RealClearPolitics has a page listing the pre-election polling for the 2020 presidential election. Some highlights, or lowlights: A Quinnipiac University Poll showing Biden leading by 11 percentage points. An Economist/YouGov poll showing Biden winning by 10 percentage points. An NBC News/Wall Street Journal (yes, the Rupert Murdoch-controlled Wall Street Journal) poll showing Biden up by 10 percentage points. Votes (or mail-in ballots, which may not be exactly the same as votes) are still being being counted, but at the moment, the race looks much closer, closer to 3 percentage points. How many people decided not to spend the time or risk catching Covid-19 to vote because they figured it wasn't even going to be close?
These polls cost money. One explanation of why news organizations or universities conduct them is to burnish their reputations, but at this point, the effect may be more to discredit the poll sponsor. There is not a lot of transparency about pollster compensation. There are some efforts, by Nate Silver, for example, to rate polls for quality based at least in part on accuracy in previous contests, but in general the poll sponsors have longstanding relations with polling companies. There's no financial penalty for being wrong, and there's not much financial reward for being right. It's like litigation in non-contingency-fee cases: the lawyers get paid the same amount whether they win or lose. Winning consistently or in a high-profile case might lead to being hired for future work, and losing consistently or in a high-profile case might discourage potential clients from hiring a person for future work, but there are so many variables in the outcome of a case other than lawyer quality that accountability is scarce. The chances are small that Quinnipiac, or NBC/Wall Street Journal, or Economist/YouGov, are going to fire their polling firms after this outing and hire someone else who got the result more accurate. Pollsters may defend themselves by mentioning "margin of sampling error," but that is de-emphasized in the news reports of the polls by the news organizations that sponsor them.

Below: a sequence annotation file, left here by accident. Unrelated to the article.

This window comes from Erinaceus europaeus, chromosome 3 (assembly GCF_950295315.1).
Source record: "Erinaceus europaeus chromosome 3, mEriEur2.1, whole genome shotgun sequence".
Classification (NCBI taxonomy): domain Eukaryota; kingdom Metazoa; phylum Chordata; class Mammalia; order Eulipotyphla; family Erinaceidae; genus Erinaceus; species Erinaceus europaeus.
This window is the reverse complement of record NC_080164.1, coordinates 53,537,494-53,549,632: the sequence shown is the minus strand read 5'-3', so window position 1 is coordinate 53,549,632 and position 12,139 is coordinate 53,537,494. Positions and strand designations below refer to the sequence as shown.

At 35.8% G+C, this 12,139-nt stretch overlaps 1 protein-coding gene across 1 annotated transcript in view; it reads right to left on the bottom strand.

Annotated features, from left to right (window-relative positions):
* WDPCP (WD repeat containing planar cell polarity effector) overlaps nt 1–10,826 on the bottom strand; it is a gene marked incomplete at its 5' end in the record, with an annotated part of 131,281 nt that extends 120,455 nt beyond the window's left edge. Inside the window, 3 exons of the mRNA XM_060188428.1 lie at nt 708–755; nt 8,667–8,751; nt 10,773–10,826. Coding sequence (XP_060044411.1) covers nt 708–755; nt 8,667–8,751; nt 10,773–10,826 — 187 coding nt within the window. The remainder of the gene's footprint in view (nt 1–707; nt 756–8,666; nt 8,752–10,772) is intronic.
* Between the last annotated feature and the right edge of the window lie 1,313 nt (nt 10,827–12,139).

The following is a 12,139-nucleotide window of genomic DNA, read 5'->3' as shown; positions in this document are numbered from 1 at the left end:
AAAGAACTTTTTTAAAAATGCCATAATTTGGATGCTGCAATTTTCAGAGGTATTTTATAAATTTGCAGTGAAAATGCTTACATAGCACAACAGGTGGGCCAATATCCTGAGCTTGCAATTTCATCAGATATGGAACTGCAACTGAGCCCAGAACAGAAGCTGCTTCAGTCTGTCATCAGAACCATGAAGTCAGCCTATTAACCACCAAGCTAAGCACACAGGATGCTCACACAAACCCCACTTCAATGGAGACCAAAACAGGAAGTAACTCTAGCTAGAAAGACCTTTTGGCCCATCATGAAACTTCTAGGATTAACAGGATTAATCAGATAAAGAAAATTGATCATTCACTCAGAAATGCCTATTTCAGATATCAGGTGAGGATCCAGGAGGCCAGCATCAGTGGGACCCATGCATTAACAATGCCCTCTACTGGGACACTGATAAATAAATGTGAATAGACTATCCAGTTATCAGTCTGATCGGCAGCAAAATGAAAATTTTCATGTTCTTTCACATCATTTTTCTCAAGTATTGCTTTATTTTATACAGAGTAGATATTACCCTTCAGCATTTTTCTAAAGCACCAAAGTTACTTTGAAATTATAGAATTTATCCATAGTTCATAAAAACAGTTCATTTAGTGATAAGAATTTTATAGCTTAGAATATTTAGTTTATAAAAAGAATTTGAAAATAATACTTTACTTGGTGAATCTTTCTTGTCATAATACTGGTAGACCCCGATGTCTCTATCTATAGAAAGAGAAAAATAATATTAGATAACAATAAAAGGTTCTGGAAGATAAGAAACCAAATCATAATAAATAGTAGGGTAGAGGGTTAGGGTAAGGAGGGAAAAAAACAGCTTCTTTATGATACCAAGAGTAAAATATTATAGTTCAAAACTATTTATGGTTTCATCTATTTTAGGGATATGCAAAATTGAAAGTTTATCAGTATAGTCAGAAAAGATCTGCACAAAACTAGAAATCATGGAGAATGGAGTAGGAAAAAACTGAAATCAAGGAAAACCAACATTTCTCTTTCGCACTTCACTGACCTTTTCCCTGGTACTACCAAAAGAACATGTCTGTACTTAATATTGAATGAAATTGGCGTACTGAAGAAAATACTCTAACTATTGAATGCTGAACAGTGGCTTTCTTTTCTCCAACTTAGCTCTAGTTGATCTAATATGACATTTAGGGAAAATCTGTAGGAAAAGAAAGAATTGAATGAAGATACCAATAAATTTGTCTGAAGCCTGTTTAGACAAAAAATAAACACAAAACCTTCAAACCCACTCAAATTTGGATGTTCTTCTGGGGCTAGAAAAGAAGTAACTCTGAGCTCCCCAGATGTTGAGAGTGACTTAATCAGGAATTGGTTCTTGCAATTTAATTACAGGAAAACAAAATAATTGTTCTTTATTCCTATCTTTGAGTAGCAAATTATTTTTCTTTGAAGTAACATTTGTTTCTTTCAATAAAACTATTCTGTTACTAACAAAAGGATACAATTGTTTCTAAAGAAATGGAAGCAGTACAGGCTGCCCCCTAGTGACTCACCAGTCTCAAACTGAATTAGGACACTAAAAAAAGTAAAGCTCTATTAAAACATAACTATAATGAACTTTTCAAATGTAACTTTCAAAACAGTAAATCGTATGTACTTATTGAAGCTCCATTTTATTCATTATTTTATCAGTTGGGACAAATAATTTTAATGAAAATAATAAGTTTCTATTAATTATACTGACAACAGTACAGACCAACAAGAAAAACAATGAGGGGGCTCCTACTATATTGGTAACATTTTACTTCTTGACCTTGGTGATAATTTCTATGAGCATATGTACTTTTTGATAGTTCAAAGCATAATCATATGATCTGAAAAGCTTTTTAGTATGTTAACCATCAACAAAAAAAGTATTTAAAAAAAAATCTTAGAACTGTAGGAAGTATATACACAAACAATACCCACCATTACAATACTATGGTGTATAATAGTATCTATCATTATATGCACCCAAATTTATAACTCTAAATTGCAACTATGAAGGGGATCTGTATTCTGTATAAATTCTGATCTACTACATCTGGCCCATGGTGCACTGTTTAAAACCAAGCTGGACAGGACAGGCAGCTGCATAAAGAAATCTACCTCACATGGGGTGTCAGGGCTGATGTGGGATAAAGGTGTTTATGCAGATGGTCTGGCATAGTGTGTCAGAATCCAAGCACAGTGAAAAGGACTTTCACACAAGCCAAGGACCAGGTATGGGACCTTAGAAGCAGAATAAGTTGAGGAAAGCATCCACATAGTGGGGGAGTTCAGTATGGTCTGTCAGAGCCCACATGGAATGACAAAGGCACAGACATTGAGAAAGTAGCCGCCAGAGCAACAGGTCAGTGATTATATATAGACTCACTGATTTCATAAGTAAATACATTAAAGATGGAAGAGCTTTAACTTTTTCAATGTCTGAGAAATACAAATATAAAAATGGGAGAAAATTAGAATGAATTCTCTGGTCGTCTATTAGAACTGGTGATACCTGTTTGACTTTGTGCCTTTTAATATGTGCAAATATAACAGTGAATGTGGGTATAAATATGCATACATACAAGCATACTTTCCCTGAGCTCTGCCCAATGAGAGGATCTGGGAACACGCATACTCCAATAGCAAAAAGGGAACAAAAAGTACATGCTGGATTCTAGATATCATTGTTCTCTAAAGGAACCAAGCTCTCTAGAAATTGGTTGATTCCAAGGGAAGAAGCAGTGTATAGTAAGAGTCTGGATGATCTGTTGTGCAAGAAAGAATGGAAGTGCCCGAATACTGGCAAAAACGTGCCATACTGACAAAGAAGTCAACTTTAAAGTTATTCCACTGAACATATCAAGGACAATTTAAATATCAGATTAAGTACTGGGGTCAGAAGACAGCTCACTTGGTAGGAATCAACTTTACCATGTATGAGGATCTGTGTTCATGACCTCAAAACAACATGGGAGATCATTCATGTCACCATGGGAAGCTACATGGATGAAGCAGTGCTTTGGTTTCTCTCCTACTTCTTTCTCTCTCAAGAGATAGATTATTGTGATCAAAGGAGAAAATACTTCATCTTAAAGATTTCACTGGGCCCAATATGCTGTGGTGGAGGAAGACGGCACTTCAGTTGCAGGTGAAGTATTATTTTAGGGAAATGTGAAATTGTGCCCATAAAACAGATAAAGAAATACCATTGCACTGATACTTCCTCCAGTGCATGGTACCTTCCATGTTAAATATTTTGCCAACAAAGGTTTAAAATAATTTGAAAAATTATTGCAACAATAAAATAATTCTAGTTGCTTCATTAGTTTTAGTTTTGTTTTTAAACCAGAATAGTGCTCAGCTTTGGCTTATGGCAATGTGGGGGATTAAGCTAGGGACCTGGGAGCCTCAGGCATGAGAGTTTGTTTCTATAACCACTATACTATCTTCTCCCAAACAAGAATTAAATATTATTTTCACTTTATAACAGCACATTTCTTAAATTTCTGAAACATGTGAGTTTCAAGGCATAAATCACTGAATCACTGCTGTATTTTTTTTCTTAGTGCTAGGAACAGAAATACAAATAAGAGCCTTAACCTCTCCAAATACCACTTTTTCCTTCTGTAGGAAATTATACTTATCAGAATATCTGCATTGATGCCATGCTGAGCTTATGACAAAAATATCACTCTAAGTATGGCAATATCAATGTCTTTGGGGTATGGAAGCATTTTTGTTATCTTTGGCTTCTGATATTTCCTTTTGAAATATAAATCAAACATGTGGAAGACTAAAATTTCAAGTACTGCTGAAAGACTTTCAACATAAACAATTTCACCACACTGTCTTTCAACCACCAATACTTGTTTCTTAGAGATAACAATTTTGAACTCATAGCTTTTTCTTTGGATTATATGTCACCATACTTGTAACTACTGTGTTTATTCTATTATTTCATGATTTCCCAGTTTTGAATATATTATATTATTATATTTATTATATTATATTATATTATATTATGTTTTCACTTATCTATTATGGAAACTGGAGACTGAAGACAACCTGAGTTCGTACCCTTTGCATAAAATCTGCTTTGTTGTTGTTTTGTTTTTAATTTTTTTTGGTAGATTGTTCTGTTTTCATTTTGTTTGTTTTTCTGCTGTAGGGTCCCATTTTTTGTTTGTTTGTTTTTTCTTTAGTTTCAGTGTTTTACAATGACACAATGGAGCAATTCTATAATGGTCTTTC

We've had this error at least twice. In 2016 the pre-election polls predicting a big Hillary Clinton victory were also wrong. It's enough to make one wonder why the error seems to consistently be in the Democratic direction. I guess it's possible that Democrats may be so confident of a victory, based on the polls, that they stay home and the effect is to hurt their candidate. But people like to vote for a winner, so I suspect that the discouraging-turnout effect is stronger for the candidate who is trailing in the polls than for the candidate who is leading in the polls. Recognizing that effect and spotlighting it may help Republicans the next time there is a close election: "Hey, if you are thinking of coming out and voting for me on Election Day, please do so despite the fake news media polls showing that I am trailing by a double digit margin. Those polls have nothing, actually, to do with accurately predicting the final result, which is why they rarely do. They are just a voter-suppression tactic by the left. Don't let them work on you by discouraging you from voting."
If Russian intelligence had spent millions to buy Twitter ads or Facebook ads with phony news stories claiming with no factual basis that Trump was winning by double digits, the FBI, congressional Democrats, and tech platform moderators would be denouncing it as a foreign plot to manipulate the outcome of the election.